In this day of quick and easy answers from the internet, it is too easy for our students to give in to the expedient and avoid the honorable. I have seen students take a question and make a bee-line for Wikipedia and not really read the article but scan it and hit the print button. They will read the copy later. On top of that, they also make multiple copies and distribute them to their classmates. They too will read the copies later. I have seen Latin students (gasp!) Google a poem of Catullus, make copies, and pass them around. No problem, though, their homework is done and they can move on to more important things.
O tempora! O mores! What would Cato say? What would Cicero think? What would Quintilian do?
The answer lies in what we expect from our students. They have ready access to all the answers and this resource is not going away. We as teachers need to refocus our efforts and teach our charges how to handle and understand all these answers. What is a good answer and what is bad? Why? How can one tell the difference?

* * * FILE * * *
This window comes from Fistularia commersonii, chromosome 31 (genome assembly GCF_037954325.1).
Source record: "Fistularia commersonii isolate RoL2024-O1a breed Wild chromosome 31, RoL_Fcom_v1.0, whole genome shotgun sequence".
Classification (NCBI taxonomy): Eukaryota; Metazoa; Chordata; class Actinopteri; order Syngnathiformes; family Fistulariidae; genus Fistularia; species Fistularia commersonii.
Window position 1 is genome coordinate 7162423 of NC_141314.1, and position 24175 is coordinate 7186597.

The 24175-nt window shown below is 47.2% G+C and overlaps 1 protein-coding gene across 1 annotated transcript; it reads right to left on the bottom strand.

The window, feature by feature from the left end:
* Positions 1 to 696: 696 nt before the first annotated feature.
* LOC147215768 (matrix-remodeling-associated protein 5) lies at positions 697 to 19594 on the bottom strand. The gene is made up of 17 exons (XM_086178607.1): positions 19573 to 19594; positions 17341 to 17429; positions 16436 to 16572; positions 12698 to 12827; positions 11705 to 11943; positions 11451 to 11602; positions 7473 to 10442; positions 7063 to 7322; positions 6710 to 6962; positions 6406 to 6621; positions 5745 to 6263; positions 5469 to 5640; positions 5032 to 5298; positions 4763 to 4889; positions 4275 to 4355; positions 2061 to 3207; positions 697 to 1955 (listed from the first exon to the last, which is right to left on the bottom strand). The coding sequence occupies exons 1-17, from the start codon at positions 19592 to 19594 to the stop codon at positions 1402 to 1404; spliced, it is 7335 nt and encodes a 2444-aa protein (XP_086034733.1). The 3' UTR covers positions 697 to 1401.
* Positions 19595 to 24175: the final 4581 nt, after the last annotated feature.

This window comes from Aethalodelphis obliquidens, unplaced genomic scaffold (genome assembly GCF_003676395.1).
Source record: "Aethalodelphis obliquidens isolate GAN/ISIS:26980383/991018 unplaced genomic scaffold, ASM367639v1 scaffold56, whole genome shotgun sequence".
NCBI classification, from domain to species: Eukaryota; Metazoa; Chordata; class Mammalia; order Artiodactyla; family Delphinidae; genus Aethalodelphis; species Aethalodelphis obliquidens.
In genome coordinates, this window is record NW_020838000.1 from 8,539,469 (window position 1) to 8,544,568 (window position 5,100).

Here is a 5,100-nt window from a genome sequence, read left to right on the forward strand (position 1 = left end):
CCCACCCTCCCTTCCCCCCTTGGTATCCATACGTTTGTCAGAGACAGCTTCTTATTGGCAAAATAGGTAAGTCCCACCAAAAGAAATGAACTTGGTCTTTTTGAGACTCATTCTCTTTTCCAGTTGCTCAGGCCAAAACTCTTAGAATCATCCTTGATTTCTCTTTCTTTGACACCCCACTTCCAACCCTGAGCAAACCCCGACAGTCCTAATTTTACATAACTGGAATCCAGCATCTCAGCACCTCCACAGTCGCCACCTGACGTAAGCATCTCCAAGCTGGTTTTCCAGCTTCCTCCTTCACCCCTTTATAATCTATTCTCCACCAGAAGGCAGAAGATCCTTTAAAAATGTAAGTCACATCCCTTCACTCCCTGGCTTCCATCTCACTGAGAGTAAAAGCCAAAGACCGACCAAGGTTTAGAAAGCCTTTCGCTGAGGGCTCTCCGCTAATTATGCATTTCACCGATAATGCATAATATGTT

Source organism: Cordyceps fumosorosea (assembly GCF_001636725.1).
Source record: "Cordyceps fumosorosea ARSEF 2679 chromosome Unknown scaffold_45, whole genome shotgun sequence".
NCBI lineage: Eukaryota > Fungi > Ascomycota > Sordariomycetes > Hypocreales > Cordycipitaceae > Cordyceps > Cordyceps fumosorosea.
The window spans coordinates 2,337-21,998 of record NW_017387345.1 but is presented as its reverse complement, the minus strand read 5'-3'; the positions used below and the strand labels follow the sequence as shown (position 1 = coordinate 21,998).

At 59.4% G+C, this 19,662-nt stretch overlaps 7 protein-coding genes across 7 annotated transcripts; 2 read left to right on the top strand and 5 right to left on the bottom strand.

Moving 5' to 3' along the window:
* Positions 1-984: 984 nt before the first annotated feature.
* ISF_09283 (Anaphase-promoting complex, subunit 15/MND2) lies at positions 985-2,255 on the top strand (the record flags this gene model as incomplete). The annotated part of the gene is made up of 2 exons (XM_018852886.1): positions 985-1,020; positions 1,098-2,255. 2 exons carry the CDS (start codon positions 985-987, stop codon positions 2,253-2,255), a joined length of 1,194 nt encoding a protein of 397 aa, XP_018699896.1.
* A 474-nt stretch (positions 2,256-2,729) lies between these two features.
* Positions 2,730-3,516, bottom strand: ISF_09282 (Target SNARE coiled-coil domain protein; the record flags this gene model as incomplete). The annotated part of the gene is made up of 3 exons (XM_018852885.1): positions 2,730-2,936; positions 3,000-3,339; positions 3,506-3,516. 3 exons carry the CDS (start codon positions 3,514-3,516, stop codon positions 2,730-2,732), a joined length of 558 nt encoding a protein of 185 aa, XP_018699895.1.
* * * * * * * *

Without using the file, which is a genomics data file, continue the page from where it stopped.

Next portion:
Unfortunately the machines are now the vessels of knowledge. The belief among the students are that there is no longer a need to learn and memorize, regardless of the need to spout forth these seemingly random facts on the so-called high stakes test du jour.
I tell my students that they need to learn how to think, how to analyze, and how to understand what is being said by the author we are reading. If they take the easy path and print out someone else's translation, they are, in fact, defeating the purpose for being in the class. Anyone can read off from someone else's efforts and feel satisfied... but to what end?
More thoughts later -- I think I'm just rambling here.